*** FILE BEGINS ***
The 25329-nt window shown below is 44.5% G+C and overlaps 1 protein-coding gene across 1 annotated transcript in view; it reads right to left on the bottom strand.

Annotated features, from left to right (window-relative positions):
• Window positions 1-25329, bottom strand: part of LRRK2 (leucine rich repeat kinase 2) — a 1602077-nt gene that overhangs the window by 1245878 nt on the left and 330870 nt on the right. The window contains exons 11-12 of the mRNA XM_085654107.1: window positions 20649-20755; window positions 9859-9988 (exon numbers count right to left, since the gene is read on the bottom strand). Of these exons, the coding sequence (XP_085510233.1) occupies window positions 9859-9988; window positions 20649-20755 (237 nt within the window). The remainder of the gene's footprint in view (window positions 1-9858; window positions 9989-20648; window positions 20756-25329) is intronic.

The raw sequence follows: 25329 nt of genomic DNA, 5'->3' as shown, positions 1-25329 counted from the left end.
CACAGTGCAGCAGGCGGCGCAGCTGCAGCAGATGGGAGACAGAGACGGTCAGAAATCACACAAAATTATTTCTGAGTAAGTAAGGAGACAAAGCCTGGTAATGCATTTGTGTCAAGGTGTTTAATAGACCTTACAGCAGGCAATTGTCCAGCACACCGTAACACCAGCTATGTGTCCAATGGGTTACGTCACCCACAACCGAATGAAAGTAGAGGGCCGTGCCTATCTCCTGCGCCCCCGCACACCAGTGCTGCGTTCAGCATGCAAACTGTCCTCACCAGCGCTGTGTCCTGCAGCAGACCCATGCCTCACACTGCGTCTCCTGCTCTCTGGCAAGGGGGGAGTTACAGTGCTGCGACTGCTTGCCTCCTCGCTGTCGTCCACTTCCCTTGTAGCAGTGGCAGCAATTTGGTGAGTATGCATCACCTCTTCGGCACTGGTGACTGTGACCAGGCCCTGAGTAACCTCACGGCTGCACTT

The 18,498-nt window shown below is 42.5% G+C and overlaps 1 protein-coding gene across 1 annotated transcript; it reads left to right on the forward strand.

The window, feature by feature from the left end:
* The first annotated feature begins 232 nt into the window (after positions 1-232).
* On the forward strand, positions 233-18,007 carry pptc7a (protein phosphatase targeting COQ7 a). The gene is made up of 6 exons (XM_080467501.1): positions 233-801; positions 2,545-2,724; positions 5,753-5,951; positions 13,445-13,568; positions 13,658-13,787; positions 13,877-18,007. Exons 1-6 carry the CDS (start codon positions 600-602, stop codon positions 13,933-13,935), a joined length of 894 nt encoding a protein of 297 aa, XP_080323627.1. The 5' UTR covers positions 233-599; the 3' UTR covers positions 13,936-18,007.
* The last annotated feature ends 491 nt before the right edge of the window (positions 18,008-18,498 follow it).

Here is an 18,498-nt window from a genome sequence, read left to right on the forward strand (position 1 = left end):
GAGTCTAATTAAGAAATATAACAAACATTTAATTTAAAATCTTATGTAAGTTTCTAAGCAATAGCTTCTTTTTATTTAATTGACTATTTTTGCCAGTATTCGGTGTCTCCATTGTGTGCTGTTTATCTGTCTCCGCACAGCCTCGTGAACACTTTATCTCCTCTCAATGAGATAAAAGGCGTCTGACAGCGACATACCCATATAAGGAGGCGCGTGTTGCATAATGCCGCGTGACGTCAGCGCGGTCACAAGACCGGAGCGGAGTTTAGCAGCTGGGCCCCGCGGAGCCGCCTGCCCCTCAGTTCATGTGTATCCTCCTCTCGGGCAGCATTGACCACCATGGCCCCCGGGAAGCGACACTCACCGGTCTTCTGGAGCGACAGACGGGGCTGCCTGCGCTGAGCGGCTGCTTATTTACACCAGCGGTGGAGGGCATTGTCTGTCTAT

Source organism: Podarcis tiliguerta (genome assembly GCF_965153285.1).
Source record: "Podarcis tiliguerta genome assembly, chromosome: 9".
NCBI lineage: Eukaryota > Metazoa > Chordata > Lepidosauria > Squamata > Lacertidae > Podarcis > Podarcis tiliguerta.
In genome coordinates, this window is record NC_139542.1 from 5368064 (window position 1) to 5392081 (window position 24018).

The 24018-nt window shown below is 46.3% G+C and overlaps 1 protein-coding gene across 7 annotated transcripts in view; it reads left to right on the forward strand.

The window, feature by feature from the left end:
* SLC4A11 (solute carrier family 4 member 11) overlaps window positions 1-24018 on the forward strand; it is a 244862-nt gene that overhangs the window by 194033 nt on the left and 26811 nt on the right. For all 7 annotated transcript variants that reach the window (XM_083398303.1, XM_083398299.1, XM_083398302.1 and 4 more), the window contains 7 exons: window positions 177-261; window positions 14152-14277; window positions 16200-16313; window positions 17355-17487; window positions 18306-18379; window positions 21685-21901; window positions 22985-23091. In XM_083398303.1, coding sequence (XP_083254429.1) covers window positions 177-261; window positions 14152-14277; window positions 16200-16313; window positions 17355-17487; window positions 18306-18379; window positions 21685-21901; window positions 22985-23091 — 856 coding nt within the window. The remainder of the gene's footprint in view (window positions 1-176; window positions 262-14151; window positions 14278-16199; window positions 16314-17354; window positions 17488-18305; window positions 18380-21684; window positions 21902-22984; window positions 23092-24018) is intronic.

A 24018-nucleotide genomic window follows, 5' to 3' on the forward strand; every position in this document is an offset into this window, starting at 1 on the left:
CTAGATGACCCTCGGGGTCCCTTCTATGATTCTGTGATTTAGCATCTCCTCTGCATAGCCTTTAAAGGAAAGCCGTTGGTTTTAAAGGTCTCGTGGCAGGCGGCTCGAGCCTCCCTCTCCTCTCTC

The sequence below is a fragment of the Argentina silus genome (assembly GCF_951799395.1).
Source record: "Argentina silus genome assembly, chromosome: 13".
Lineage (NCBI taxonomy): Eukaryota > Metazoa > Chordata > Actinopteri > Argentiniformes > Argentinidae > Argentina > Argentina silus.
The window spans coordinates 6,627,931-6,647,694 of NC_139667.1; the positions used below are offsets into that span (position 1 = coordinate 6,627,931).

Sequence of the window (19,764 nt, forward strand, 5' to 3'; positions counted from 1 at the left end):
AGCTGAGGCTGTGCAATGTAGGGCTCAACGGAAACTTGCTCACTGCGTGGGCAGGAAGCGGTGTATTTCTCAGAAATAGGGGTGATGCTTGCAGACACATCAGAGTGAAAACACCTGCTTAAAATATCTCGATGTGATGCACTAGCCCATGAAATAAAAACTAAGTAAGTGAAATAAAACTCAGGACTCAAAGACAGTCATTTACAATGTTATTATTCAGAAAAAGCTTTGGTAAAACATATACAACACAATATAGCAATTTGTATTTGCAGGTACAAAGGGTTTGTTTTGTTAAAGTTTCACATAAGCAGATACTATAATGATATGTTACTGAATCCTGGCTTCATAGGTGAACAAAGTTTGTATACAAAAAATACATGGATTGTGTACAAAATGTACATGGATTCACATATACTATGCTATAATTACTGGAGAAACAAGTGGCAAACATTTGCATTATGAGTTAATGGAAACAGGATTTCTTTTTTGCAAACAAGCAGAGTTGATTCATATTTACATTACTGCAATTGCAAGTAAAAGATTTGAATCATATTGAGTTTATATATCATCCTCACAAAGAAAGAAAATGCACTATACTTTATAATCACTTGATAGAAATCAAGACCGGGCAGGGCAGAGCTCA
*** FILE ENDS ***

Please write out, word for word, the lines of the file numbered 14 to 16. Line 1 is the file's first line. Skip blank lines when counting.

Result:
Source record: "Podarcis tiliguerta genome assembly, chromosome: 9".
NCBI lineage: Eukaryota > Metazoa > Chordata > Lepidosauria > Squamata > Lacertidae > Podarcis > Podarcis tiliguerta.
In genome coordinates, this window is record NC_139542.1 from 5368064 (window position 1) to 5392081 (window position 24018).